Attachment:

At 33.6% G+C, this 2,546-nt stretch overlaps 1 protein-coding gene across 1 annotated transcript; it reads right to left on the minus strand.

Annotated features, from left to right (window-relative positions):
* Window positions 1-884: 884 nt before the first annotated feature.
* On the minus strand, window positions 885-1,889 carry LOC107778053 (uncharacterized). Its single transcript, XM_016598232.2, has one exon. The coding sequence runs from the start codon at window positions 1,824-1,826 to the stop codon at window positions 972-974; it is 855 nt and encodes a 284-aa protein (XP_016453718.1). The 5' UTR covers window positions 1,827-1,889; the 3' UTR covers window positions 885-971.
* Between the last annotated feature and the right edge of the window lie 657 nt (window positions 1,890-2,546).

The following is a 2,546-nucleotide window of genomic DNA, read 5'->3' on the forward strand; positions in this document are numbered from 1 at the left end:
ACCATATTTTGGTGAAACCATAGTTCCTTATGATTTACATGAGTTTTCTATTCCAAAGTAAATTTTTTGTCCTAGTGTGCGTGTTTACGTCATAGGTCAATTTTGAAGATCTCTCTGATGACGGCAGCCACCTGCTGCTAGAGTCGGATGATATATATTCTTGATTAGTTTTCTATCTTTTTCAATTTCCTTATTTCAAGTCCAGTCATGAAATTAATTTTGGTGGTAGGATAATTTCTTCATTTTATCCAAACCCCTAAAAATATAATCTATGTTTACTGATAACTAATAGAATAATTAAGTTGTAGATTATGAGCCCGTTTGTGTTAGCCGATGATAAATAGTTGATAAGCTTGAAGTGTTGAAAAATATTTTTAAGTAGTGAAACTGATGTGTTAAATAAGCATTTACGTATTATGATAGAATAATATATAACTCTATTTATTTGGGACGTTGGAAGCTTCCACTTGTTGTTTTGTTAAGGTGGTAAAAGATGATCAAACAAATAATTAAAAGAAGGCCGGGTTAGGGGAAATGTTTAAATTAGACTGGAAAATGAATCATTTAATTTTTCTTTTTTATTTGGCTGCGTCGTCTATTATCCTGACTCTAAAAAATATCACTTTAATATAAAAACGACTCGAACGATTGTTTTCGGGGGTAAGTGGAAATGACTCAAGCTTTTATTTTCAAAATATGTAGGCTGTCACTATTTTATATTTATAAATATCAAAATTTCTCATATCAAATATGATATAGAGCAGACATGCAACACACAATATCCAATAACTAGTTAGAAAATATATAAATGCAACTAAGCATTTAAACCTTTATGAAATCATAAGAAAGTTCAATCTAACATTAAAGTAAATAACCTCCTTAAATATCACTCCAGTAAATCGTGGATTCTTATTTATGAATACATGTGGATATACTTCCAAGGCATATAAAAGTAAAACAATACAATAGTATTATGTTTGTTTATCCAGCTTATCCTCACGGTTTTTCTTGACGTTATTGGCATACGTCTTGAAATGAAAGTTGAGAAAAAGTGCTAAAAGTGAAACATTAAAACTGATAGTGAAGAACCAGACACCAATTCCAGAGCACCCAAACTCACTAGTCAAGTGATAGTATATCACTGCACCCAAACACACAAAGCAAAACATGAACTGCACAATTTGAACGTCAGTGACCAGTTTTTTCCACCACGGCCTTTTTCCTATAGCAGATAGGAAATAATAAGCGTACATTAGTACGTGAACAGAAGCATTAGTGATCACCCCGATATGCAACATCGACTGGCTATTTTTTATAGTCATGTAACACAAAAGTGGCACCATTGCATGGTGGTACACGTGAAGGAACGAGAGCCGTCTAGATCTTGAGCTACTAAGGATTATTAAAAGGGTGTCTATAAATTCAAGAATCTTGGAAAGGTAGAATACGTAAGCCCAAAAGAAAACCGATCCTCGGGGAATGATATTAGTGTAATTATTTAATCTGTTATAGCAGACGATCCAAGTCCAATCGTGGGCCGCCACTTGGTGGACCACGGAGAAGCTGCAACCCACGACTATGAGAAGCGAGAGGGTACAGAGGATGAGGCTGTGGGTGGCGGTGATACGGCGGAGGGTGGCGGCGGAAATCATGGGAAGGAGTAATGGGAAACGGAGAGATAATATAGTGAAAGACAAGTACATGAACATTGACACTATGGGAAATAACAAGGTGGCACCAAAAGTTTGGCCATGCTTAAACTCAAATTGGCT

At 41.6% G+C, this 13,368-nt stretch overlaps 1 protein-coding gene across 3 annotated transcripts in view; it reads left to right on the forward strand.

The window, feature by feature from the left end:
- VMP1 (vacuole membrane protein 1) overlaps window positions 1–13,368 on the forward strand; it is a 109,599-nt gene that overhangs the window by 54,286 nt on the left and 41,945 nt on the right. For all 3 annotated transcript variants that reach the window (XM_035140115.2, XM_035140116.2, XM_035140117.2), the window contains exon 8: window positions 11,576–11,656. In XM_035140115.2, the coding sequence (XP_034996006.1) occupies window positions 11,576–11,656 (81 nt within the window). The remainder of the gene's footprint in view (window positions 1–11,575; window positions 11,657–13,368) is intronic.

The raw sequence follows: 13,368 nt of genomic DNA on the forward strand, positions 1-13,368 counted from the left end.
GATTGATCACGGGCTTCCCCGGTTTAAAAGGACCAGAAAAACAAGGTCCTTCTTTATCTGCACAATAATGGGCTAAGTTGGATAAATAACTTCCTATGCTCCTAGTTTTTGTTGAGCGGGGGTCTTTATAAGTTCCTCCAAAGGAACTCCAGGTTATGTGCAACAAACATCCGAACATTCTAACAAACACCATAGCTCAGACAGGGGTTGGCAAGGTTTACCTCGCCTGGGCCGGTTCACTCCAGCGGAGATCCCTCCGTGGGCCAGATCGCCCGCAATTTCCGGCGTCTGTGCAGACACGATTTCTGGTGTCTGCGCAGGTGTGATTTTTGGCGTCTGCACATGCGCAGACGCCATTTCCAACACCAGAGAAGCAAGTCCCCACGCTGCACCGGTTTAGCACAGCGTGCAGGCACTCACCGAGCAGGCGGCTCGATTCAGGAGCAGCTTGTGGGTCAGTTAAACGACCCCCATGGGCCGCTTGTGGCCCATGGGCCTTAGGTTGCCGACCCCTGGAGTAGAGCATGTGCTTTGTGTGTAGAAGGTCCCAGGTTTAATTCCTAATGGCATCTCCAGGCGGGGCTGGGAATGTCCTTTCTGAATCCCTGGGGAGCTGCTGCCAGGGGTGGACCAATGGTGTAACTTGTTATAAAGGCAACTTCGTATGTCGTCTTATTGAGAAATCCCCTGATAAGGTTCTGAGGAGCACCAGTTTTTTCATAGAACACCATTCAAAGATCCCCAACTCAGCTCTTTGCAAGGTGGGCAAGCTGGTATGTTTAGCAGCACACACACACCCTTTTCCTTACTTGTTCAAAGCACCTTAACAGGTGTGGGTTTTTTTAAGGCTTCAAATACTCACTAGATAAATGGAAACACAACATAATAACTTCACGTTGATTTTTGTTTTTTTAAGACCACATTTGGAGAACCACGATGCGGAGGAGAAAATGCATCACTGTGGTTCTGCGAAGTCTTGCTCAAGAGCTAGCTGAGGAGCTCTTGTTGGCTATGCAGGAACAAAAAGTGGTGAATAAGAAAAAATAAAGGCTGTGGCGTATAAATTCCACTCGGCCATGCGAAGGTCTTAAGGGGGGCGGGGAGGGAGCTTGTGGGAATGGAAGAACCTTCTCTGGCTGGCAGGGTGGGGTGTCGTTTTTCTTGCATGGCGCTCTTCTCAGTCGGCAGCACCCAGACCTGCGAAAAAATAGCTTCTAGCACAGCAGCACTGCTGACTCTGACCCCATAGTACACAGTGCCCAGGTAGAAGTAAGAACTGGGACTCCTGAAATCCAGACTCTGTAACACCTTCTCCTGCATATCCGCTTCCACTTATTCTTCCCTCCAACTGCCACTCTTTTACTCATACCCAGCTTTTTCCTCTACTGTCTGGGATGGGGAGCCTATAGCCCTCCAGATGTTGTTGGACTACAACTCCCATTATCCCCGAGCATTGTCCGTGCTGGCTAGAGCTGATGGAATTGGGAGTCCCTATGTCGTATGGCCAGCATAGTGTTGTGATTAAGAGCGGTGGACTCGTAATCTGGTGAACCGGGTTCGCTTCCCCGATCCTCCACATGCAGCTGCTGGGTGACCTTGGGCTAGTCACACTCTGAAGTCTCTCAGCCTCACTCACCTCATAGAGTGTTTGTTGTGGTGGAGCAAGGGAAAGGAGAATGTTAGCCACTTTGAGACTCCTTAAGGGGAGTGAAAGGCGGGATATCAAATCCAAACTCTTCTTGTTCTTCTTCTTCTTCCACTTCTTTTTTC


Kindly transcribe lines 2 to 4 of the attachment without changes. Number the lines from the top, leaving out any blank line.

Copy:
Annotated features, from left to right (window-relative positions):
* Window positions 1-884: 884 nt before the first annotated feature.
* On the minus strand, window positions 885-1,889 carry LOC107778053 (uncharacterized). Its single transcript, XM_016598232.2, has one exon. The coding sequence runs from the start codon at window positions 1,824-1,826 to the stop codon at window positions 972-974; it is 855 nt and encodes a 284-aa protein (XP_016453718.1). The 5' UTR covers window positions 1,827-1,889; the 3' UTR covers window positions 885-971.